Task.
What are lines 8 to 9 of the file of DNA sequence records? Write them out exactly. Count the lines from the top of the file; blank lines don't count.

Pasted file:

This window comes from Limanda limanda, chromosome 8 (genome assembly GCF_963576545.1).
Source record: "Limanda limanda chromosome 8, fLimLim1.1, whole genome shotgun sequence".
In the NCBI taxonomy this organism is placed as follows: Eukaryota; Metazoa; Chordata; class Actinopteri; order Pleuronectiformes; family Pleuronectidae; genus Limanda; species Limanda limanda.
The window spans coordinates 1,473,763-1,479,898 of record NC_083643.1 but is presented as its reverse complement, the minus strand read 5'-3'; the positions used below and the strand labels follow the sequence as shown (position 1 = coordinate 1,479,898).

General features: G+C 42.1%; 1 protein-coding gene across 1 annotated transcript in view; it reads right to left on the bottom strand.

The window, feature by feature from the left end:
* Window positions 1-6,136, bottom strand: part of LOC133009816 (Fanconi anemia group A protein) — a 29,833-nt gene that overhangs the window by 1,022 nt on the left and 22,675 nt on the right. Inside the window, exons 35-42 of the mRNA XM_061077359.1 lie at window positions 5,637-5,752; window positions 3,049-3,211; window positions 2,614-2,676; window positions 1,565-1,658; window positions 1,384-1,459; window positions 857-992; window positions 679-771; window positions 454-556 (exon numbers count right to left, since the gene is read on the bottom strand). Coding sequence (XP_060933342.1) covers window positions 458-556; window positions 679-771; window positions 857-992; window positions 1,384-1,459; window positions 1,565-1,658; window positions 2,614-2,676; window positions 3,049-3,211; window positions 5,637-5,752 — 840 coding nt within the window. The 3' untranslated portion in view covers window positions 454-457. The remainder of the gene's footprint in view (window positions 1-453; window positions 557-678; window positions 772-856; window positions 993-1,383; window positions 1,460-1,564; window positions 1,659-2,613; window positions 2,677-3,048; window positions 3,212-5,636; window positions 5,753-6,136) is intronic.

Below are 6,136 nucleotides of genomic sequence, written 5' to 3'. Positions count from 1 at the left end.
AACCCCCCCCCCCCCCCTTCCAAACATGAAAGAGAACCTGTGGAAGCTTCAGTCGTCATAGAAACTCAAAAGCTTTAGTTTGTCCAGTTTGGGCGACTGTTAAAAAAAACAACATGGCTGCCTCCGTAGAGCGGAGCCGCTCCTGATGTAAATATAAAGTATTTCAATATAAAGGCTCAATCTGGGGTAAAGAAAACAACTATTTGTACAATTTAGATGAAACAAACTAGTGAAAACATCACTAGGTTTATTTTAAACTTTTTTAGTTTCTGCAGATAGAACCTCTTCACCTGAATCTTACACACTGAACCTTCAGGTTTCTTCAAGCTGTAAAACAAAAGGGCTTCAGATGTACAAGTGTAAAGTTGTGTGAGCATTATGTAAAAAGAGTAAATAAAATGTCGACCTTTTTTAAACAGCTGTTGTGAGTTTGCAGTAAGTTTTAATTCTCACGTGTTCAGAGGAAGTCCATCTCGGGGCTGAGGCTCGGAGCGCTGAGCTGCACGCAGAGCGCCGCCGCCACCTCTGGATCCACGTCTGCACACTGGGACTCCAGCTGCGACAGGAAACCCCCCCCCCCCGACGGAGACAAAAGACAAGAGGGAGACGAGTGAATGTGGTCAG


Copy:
Below are 6,136 nucleotides of genomic sequence, written 5' to 3'. Positions count from 1 at the left end.
AACCCCCCCCCCCCCCCTTCCAAACATGAAAGAGAACCTGTGGAAGCTTCAGTCGTCATAGAAACTCAAAAGCTTTAGTTTGTCCAGTTTGGGCGACTGTTAAAAAAAACAACATGGCTGCCTCCGTAGAGCGGAGCCGCTCCTGATGTAAATATAAAGTATTTCAATATAAAGGCTCAATCTGGGGTAAAGAAAACAACTATTTGTACAATTTAGATGAAACAAACTAGTGAAAACATCACTAGGTTTATTTTAAACTTTTTTAGTTTCTGCAGATAGAACCTCTTCACCTGAATCTTACACACTGAACCTTCAGGTTTCTTCAAGCTGTAAAACAAAAGGGCTTCAGATGTACAAGTGTAAAGTTGTGTGAGCATTATGTAAAAAGAGTAAATAAAATGTCGACCTTTTTTAAACAGCTGTTGTGAGTTTGCAGTAAGTTTTAATTCTCACGTGTTCAGAGGAAGTCCATCTCGGGGCTGAGGCTCGGAGCGCTGAGCTGCACGCAGAGCGCCGCCGCCACCTCTGGATCCACGTCTGCACACTGGGACTCCAGCTGCGACAGGAAACCCCCCCCCCCCGACGGAGACAAAAGACAAGAGGGAGACGAGTGAATGTGGTCAG